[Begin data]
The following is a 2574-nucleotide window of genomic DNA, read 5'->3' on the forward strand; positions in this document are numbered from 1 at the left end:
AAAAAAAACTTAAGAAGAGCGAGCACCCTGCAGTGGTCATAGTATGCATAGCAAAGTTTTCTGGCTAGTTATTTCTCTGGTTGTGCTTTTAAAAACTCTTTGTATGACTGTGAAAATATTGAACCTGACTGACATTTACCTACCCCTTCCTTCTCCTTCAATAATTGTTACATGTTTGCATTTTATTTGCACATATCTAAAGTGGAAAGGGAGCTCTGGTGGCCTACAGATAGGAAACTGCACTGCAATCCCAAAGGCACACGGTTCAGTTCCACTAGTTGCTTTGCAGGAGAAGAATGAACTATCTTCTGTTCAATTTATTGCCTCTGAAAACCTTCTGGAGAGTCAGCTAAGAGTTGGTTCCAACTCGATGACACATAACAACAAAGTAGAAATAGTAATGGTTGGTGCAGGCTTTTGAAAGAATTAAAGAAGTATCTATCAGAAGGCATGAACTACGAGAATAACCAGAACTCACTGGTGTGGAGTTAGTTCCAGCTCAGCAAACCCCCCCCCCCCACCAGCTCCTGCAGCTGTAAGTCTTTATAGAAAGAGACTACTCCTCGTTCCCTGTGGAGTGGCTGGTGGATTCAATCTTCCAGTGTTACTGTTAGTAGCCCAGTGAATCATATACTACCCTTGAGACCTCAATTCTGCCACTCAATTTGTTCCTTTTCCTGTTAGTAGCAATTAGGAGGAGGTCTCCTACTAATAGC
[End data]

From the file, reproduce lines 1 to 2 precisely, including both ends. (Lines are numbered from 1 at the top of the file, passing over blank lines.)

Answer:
The following is a 2574-nucleotide window of genomic DNA, read 5'->3' on the forward strand; positions in this document are numbered from 1 at the left end:
AAAAAAAACTTAAGAAGAGCGAGCACCCTGCAGTGGTCATAGTATGCATAGCAAAGTTTTCTGGCTAGTTATTTCTCTGGTTGTGCTTTTAAAAACTCTTTGTATGACTGTGAAAATATTGAACCTGACTGACATTTACCTACCCCTTCCTTCTCCTTCAATAATTGTTACATGTTTGCATTTTATTTGCACATATCTAAAGTGGAAAGGGAGCTCTGGTGGCCTACAGATAGGAAACTGCACTGCAATCCCAAAGGCACACGGTTCAGTTCCACTAGTTGCTTTGCAGGAGAAGAATGAACTATCTTCTGTTCAATTTATTGCCTCTGAAAACCTTCTGGAGAGTCAGCTAAGAGTTGGTTCCAACTCGATGACACATAACAACAAAGTAGAAATAGTAATGGTTGGTGCAGGCTTTTGAAAGAATTAAAGAAGTATCTATCAGAAGGCATGAACTACGAGAATAACCAGAACTCACTGGTGTGGAGTTAGTTCCAGCTCAGCAAACCCCCCCCCCCCACCAGCTCCTGCAGCTGTAAGTCTTTATAGAAAGAGACTACTCCTCGTTCCCTGTGGAGTGGCTGGTGGATTCAATCTTCCAGTGTTACTGTTAGTAGCCCAGTGAATCATATACTACCCTTGAGACCTCAATTCTGCCACTCAATTTGTTCCTTTTCCTGTTAGTAGCAATTAGGAGGAGGTCTCCTACTAATAGC